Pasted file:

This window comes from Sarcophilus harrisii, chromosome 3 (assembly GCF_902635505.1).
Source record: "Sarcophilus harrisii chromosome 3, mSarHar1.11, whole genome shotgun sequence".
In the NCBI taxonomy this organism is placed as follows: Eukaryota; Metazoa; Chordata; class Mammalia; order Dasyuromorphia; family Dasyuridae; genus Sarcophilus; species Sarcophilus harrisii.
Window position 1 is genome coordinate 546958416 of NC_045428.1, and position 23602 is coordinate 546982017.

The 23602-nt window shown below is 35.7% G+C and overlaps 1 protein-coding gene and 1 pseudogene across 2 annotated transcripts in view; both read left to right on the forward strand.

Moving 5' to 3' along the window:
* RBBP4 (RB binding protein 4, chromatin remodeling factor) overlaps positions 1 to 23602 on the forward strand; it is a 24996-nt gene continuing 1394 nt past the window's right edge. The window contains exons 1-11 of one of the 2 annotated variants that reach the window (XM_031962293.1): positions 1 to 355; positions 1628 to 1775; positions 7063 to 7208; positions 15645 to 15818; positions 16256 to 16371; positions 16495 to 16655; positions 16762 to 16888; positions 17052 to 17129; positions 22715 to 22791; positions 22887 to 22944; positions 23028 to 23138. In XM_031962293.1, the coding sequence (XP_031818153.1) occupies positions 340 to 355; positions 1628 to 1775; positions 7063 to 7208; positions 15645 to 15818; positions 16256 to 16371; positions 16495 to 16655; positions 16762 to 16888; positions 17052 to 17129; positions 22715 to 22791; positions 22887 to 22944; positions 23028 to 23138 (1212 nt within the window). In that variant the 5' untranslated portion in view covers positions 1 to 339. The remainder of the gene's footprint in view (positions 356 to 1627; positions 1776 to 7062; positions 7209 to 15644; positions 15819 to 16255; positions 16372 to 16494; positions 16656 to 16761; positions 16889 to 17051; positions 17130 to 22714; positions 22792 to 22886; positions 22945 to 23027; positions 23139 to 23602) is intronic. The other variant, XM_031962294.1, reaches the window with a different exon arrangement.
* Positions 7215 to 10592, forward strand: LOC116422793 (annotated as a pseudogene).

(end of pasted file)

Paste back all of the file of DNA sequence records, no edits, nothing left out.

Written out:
This window comes from Sarcophilus harrisii, chromosome 3 (assembly GCF_902635505.1).
Source record: "Sarcophilus harrisii chromosome 3, mSarHar1.11, whole genome shotgun sequence".
In the NCBI taxonomy this organism is placed as follows: Eukaryota; Metazoa; Chordata; class Mammalia; order Dasyuromorphia; family Dasyuridae; genus Sarcophilus; species Sarcophilus harrisii.
Window position 1 is genome coordinate 546958416 of NC_045428.1, and position 23602 is coordinate 546982017.

The 23602-nt window shown below is 35.7% G+C and overlaps 1 protein-coding gene and 1 pseudogene across 2 annotated transcripts in view; both read left to right on the forward strand.

Moving 5' to 3' along the window:
* RBBP4 (RB binding protein 4, chromatin remodeling factor) overlaps positions 1 to 23602 on the forward strand; it is a 24996-nt gene continuing 1394 nt past the window's right edge. The window contains exons 1-11 of one of the 2 annotated variants that reach the window (XM_031962293.1): positions 1 to 355; positions 1628 to 1775; positions 7063 to 7208; positions 15645 to 15818; positions 16256 to 16371; positions 16495 to 16655; positions 16762 to 16888; positions 17052 to 17129; positions 22715 to 22791; positions 22887 to 22944; positions 23028 to 23138. In XM_031962293.1, the coding sequence (XP_031818153.1) occupies positions 340 to 355; positions 1628 to 1775; positions 7063 to 7208; positions 15645 to 15818; positions 16256 to 16371; positions 16495 to 16655; positions 16762 to 16888; positions 17052 to 17129; positions 22715 to 22791; positions 22887 to 22944; positions 23028 to 23138 (1212 nt within the window). In that variant the 5' untranslated portion in view covers positions 1 to 339. The remainder of the gene's footprint in view (positions 356 to 1627; positions 1776 to 7062; positions 7209 to 15644; positions 15819 to 16255; positions 16372 to 16494; positions 16656 to 16761; positions 16889 to 17051; positions 17130 to 22714; positions 22792 to 22886; positions 22945 to 23027; positions 23139 to 23602) is intronic. The other variant, XM_031962294.1, reaches the window with a different exon arrangement.
* Positions 7215 to 10592, forward strand: LOC116422793 (annotated as a pseudogene).